By Mary Fox
A plaque was unveiled on Thursday, November 14, designating the Jefferson Street Cemetery on Rt. 219 in Ellicottville as an historic site on the National Register of Historic Places.
The site was put on the register in January 2012, but funding was not available for a plaque marking it until the Wm. P. Pomeroy Foundation stepped in. “Many historic sites across the country do not have markers. The Pomeroy Foundation’s mission is to provide them,” said Nicole Walter representing the Foundation.
The National Register of Historic Places is a federal program. In New York, it is administered by the State’s Office of Parks, Recreation and Historic Preservation (OPRHP). Virginia Bartos, representing the organization, presented a certificate designating the cemetery’s placement on the National Register of Historic Places. “The town, which is the caretaker for the cemetery, is to be commended for its support of the project,” she said. She presented Historian Mary Elizabeth Dunbar with a copy of the application.
Getting on the State and National Register of Historic Places is a lengthy process,” said Mary Elizabeth Dunbar, Town Historian. “A detailed form must be submitted to the state for approval. Once approved, the paperwork goes on to the national level.”
Extensive research into the historic significance and history of the cemetery and those buried there was undertaken by a group led by Gail Carruci and Mary Elizabeth Dunbar. Working from old, incomplete lists of names, they attempted to put names to unmarked graves.
“It was basically starting from scratch as records of the cemetery were destroyed in a 1969 fire in the Town Hall where they were being housed.” said Carruci. Preservation of the cemetery included cleaning the headstones.
Cemeteries offer a valuable resource for those searching for their family roots. Some descendents of those buried in the Jefferson St. Cemetery have been located and have provided information about their ancestors. It is hoped that more descendents can be found.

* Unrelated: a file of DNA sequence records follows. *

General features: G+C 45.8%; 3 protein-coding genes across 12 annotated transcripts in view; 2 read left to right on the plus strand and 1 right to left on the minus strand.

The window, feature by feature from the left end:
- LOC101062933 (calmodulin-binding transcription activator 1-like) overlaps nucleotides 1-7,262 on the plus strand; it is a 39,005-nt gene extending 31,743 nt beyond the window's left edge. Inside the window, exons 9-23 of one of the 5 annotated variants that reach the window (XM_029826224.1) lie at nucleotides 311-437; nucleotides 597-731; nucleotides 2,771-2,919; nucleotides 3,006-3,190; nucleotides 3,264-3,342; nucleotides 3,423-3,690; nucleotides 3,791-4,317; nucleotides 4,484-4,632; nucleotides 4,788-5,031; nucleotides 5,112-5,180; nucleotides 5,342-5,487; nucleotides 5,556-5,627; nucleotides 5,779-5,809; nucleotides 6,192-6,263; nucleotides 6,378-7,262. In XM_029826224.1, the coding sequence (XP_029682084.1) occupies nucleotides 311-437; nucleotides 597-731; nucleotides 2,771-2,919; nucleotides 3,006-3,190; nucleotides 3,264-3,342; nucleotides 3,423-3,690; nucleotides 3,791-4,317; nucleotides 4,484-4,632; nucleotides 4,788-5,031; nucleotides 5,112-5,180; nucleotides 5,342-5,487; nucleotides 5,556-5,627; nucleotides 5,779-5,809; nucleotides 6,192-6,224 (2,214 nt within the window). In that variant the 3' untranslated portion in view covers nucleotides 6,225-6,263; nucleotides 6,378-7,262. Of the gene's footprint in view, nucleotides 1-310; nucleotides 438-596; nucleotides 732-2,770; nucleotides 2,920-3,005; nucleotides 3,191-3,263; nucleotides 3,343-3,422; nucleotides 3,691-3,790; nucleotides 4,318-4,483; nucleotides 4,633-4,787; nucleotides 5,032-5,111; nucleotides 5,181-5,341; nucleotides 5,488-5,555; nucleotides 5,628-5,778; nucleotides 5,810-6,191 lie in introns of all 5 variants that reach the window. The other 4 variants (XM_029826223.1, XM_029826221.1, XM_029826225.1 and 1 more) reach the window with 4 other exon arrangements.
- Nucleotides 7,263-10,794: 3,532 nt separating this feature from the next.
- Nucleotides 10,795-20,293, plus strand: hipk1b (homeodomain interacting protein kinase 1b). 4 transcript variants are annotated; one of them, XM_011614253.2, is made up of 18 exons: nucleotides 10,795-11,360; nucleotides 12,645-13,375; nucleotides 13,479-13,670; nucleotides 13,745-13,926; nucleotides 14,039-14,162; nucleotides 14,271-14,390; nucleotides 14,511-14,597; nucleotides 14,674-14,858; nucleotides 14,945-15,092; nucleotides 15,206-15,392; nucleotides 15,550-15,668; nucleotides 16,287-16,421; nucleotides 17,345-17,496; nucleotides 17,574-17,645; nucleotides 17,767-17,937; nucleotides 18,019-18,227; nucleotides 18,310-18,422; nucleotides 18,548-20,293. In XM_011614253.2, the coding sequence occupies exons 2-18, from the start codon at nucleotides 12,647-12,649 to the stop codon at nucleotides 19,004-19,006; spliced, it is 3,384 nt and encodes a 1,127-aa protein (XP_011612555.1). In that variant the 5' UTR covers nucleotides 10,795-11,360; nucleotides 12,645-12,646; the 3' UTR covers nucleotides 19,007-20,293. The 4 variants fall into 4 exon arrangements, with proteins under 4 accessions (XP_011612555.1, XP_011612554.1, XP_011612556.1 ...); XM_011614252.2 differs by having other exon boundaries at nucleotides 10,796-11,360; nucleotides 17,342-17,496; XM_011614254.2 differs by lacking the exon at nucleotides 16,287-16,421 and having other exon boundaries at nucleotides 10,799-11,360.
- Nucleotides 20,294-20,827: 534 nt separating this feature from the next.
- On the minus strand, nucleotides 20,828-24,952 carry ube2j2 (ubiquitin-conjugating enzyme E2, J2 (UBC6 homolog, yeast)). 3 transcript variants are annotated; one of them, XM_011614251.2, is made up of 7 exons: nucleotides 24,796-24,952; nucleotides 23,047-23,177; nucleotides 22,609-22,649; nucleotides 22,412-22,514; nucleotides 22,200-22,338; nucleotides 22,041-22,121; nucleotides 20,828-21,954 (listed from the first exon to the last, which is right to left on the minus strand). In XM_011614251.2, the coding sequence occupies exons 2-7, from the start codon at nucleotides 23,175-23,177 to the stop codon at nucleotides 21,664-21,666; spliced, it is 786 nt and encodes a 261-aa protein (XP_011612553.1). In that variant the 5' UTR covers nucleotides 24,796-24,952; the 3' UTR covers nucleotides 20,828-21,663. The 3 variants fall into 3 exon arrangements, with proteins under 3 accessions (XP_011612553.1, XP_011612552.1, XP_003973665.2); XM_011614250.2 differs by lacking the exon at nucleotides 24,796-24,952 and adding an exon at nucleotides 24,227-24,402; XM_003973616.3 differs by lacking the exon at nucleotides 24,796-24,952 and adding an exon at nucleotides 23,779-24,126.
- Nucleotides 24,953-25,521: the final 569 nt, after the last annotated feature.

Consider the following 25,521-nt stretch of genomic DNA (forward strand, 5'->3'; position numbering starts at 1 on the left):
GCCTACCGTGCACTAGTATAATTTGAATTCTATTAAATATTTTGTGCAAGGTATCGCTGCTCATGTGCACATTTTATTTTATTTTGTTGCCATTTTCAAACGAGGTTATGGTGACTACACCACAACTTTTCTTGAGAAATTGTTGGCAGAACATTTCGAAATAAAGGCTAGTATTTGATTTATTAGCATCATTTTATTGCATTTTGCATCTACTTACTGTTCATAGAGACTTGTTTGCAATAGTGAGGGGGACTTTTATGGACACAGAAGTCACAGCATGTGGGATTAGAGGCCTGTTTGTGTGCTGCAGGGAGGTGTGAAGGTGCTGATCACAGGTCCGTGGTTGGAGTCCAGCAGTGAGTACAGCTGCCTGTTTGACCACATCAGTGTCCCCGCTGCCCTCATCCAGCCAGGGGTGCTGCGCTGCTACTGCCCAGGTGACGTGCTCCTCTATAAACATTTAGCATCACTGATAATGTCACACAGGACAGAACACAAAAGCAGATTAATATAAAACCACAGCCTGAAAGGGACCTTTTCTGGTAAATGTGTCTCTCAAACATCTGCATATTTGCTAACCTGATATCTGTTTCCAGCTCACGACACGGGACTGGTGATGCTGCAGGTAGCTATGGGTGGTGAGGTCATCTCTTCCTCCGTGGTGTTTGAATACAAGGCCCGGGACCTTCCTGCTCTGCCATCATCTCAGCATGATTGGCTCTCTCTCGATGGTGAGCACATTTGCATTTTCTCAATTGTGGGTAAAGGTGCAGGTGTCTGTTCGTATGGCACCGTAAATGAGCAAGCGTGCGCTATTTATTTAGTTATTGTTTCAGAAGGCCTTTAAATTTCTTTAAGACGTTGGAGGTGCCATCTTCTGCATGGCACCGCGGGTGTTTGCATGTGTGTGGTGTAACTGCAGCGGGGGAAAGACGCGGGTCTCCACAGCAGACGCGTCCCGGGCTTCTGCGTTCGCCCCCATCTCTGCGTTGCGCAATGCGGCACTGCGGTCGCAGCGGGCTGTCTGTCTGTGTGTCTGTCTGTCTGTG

Historic cemeteries such as the Jefferson St. Cemetery are important cultural, architectural and archaeological resources that provide us with information about our community’s history. Headstones provide some of the earliest local written history with names, dates and epitaphs.
David Woolley, descendent of Nathanial Fish, was present at the ceremony to represent “the residents of the cemetery.” The Fish family monument is inscribed with a line from a 19th century hymn: “We miss thee at home.”
Nathanial Fish came to Ellicottville in 1819. He opened the Fish Tavern two miles west of the village in 1824. Fish Hill was named after him, and his daughter Mary K. Gay was the first birth in Mansfield.
Tombstones offer glimpses into local illness and epidemics and tell of a community’s sacrifices in our nations wars, as well as give samples of local folk art. George Fillgrove, constituent Relations Manager representing NYS senator Catharine M. Young said, “being a veteran, this cemetery is important to me because it contains many veterans of the Revolutionary and Civil Wars.”
John Burrell, supervisor of the town of Ellicottville, received a certificate from Bartos and said, “people come to Ellicottville for many reasons. The Jefferson Street Cemetery, along with the town Historic District, promotes Ellicottville’s significant history. “Those of us who have been a part of Ellicottville for all our lives need to gather together to find more ways to make our village and town’s history visible,” Burrell said.
As Benjamin Franklin said, “Show me your burial grounds and I’ll show you a measure of the civility of a community.”
Ellicottville is fortunate to have historic sites such as the Jefferson Street Cemetery preserving our rich history.